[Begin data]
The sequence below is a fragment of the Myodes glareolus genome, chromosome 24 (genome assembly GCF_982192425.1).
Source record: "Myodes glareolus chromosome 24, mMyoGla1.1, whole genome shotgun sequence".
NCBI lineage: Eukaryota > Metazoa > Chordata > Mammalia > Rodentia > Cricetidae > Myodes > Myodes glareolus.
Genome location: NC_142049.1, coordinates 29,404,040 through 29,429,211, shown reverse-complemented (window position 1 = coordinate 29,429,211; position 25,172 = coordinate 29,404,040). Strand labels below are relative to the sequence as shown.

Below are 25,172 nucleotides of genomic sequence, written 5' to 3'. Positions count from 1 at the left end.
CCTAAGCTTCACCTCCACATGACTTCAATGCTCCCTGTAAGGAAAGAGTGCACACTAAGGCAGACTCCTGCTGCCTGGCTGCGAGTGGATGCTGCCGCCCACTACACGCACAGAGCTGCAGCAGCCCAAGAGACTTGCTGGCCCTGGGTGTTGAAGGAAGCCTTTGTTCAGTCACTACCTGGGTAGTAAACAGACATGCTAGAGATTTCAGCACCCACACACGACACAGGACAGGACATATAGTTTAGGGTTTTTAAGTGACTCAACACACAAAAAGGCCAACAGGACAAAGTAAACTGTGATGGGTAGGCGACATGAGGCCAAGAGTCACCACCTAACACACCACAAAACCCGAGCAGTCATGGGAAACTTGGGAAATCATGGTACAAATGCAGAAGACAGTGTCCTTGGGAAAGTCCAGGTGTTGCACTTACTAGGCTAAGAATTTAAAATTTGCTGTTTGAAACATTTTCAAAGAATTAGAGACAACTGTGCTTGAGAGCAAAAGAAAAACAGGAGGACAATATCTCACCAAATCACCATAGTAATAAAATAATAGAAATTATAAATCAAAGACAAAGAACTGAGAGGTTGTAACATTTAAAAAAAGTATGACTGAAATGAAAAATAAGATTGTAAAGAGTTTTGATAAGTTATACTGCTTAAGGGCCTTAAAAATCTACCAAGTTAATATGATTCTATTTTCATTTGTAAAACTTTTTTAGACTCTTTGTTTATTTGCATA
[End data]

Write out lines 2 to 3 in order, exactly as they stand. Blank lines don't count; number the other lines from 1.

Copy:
Source record: "Myodes glareolus chromosome 24, mMyoGla1.1, whole genome shotgun sequence".
NCBI lineage: Eukaryota > Metazoa > Chordata > Mammalia > Rodentia > Cricetidae > Myodes > Myodes glareolus.